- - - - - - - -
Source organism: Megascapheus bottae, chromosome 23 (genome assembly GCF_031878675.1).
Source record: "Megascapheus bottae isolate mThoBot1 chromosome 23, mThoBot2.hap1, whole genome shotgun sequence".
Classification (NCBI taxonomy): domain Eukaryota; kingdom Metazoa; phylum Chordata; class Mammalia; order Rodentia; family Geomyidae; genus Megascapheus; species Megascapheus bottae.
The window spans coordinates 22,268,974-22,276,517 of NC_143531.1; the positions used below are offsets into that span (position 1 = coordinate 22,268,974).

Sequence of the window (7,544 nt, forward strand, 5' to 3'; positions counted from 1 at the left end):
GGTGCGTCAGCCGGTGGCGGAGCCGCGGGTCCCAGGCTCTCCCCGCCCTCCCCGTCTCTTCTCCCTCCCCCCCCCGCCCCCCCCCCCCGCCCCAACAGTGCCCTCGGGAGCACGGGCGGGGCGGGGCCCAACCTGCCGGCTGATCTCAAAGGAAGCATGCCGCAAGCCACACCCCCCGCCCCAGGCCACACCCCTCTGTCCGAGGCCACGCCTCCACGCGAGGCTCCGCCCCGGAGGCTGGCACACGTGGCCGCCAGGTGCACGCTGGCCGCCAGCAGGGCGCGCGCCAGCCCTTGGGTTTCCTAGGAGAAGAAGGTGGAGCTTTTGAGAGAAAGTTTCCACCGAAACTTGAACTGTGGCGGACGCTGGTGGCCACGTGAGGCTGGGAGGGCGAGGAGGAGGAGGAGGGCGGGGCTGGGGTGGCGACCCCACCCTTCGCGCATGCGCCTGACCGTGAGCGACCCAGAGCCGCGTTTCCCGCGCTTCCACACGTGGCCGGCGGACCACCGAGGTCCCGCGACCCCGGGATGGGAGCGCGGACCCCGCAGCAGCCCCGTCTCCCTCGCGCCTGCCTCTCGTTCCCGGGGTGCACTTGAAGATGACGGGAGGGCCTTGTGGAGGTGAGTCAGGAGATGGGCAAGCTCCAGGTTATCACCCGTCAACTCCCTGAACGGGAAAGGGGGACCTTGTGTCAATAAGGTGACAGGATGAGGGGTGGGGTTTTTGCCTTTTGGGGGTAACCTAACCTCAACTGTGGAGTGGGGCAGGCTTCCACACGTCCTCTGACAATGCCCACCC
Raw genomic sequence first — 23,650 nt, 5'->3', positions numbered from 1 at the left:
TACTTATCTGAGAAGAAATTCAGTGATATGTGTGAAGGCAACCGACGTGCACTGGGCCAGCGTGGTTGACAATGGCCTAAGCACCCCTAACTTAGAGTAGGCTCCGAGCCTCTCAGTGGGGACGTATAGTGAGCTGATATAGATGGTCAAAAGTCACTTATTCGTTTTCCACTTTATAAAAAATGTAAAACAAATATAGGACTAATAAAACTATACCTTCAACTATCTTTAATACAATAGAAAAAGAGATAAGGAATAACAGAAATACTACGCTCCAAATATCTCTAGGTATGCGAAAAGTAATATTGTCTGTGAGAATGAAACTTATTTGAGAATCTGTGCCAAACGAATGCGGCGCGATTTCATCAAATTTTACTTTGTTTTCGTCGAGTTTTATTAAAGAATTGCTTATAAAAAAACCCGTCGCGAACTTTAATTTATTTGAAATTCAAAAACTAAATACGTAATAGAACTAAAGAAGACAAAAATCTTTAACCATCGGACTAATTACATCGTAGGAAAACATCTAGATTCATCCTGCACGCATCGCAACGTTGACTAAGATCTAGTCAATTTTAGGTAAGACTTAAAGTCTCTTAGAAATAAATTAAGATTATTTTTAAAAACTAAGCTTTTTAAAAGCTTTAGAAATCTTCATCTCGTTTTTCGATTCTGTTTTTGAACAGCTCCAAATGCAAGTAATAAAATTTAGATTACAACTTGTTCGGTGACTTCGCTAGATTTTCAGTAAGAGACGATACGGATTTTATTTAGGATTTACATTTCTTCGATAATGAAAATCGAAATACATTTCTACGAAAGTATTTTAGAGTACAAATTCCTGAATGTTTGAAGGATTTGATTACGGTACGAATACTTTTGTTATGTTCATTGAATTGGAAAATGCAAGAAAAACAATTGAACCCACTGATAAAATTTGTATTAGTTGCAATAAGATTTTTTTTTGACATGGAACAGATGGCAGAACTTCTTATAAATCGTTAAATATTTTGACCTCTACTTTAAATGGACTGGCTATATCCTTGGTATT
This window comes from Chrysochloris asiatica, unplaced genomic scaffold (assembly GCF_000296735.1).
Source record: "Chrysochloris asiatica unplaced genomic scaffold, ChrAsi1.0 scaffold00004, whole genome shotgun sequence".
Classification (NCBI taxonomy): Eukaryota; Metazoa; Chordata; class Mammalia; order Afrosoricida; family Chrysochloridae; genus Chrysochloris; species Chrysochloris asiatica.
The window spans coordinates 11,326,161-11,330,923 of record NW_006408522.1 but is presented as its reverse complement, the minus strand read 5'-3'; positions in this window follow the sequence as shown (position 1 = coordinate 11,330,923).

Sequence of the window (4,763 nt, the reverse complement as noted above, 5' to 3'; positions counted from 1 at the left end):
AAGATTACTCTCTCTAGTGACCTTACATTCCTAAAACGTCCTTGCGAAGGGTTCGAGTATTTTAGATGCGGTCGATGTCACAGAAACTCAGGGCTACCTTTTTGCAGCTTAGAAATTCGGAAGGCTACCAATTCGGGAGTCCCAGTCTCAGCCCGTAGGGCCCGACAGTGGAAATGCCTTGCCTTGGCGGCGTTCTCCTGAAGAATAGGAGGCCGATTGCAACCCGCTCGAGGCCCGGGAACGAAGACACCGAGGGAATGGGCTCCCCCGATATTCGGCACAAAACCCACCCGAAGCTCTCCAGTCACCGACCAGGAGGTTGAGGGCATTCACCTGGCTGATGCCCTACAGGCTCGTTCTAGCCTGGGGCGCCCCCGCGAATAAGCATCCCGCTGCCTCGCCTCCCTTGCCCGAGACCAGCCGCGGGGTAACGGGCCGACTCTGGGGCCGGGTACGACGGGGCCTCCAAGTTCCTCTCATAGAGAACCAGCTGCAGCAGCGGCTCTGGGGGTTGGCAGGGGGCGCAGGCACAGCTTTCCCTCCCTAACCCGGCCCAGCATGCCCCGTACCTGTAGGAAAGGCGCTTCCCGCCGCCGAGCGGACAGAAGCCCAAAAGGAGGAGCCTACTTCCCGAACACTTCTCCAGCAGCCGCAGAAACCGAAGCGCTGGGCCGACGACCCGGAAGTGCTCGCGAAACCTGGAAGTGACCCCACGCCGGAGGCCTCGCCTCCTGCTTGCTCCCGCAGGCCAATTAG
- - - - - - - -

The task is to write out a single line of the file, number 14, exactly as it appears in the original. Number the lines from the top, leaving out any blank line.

AAGATTACTCTCTCTAGTGACCTTACATTCCTAAAACGTCCTTGCGAAGGGTTCGAGTATTTTAGATGCGGTCGATGTCACAGAAACTCAGGGCTACCTTTTTGCAGCTTAGAAATTCGGAAGGCTACCAATTCGGGAGTCCCAGTCTCAGCCCGTAGGGCCCGACAGTGGAAATGCCTTGCCTTGGCGGCGTTCTCCTGAAGAATAGGAGGCCGATTGCAACCCGCTCGAGGCCCGGGAACGAAGACACCGAGGGAATGGGCTCCCCCGATATTCGGCACAAAACCCACCCGAAGCTCTCCAGTCACCGACCAGGAGGTTGAGGGCATTCACCTGGCTGATGCCCTACAGGCTCGTTCTAGCCTGGGGCGCCCCCGCGAATAAGCATCCCGCTGCCTCGCCTCCCTTGCCCGAGACCAGCCGCGGGGTAACGGGCCGACTCTGGGGCCGGGTACGACGGGGCCTCCAAGTTCCTCTCATAGAGAACCAGCTGCAGCAGCGGCTCTGGGGGTTGGCAGGGGGCGCAGGCACAGCTTTCCCTCCCTAACCCGGCCCAGCATGCCCCGTACCTGTAGGAAAGGCGCTTCCCGCCGCCGAGCGGACAGAAGCCCAAAAGGAGGAGCCTACTTCCCGAACACTTCTCCAGCAGCCGCAGAAACCGAAGCGCTGGGCCGACGACCCGGAAGTGCTCGCGAAACCTGGAAGTGACCCCACGCCGGAGGCCTCGCCTCCTGCTTGCTCCCGCAGGCCAATTAG